Because begrimed pearly whites aren’t exactly a distinct characteristic of a so-called “Hollywood smile,” tooth whitening is increasingly becoming a fashionable procedure that it is now a leading cosmetic dental procedure performed by dentists.
There is also an upsurge in over-the-counter kits out in the market today. But before you run off to your dentist or go to your nearest drug store, you may want to take a few minutes to consider a few points on tooth whitening.
All of us were born with generally white teeth. It actually takes years for them to develop discoloration. Components from tobacco, coffee, tea and other foodstuffs penetrate the porous enamel layer of the teeth which change the mineral structure of this layer and cause discoloration.
Chemical agents used in this procedure are carbamide peroxide or hydrogen peroxide. These agents act on the enamel layer and cause an oxidation reaction, which in turn bleaches the teeth.
Dentists when administering in-office treatments, use up to 35% hydrogen peroxide gels. Most even apply high intensity light to speed up the reaction. Several shades of whitening can be achieved after less than an hour through this procedure.
Also dentists can adjust the concentration of the whitening agent and modify the treatment to suit each patient’s needs and to achieve the most desirable results.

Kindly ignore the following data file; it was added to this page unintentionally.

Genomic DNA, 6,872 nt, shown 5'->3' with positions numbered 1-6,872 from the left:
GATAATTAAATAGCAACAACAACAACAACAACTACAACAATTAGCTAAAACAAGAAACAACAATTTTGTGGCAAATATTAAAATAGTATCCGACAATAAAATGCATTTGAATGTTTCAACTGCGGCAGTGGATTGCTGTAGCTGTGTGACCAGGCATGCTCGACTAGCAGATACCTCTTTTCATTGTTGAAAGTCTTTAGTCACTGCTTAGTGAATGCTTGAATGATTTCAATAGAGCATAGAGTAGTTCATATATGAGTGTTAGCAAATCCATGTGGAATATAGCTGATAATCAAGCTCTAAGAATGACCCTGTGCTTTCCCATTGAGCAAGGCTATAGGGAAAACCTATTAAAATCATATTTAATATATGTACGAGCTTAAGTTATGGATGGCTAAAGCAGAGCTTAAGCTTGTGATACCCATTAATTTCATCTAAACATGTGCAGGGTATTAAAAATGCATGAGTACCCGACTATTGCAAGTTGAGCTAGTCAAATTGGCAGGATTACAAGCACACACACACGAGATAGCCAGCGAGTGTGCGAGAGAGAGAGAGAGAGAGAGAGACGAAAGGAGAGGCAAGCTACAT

Over-the-counter whitening kits on the other hand use about 10% hydrogen peroxide equivalent gel that is applied through a mouth-guard or through strips. Since the oxidizing agent is low in concentration, treatment may take up to 14 days.
Visible results may not be achieved until after several days from the start of the treatment. And, results may be less than what is expected since the mouth-guards or strips may not cover all the teeth uniformly.
But the popularity of over-the-counter whitening systems may be attributed to their easy accessibility and low costs. Compared to dentist-administered treatments, which costs a few hundred to a few thousand dollars; most of these kits are available in any drug store and are less than fifty dollars.
Since both treatments use chemical agents, some people may experience irritation on the unprotected gums and soft tissues. Others may experience sensitivity and may even have sharp shooting pains from the teeth during or after treatment.
It is important to note that while these chemical agents are used particularly for their bleaching properties, they can also damage the enamel with excessive application, and can make your teeth even more susceptible to sensitivity.
The key is to always consult your dentist. Your dentist can check for problems such as gum infection and tooth decay, and fix these first before planning and proceeding with any other treatment.
If you are going to use an over-the-counter kit, have your teeth cleaned and any cavity filled. Your dentist can also help should you develop sensitivity and experience any pain during treatment.